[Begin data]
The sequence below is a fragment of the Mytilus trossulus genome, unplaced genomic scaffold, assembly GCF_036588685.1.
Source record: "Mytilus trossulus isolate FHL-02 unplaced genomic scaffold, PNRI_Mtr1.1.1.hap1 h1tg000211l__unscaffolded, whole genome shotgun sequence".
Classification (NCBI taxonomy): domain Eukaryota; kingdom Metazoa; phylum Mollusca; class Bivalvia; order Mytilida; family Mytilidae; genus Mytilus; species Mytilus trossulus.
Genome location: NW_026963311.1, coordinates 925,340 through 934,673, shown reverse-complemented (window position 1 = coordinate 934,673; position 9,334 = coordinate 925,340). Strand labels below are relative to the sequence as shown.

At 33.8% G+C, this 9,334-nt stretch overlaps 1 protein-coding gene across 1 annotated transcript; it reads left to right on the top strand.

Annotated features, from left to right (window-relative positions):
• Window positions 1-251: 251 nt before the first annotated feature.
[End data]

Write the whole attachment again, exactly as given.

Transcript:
The sequence below is a fragment of the Mytilus trossulus genome, unplaced genomic scaffold, assembly GCF_036588685.1.
Source record: "Mytilus trossulus isolate FHL-02 unplaced genomic scaffold, PNRI_Mtr1.1.1.hap1 h1tg000211l__unscaffolded, whole genome shotgun sequence".
Classification (NCBI taxonomy): domain Eukaryota; kingdom Metazoa; phylum Mollusca; class Bivalvia; order Mytilida; family Mytilidae; genus Mytilus; species Mytilus trossulus.
Genome location: NW_026963311.1, coordinates 925,340 through 934,673, shown reverse-complemented (window position 1 = coordinate 934,673; position 9,334 = coordinate 925,340). Strand labels below are relative to the sequence as shown.

At 33.8% G+C, this 9,334-nt stretch overlaps 1 protein-coding gene across 1 annotated transcript; it reads left to right on the top strand.

Annotated features, from left to right (window-relative positions):
• Window positions 1-251: 251 nt before the first annotated feature.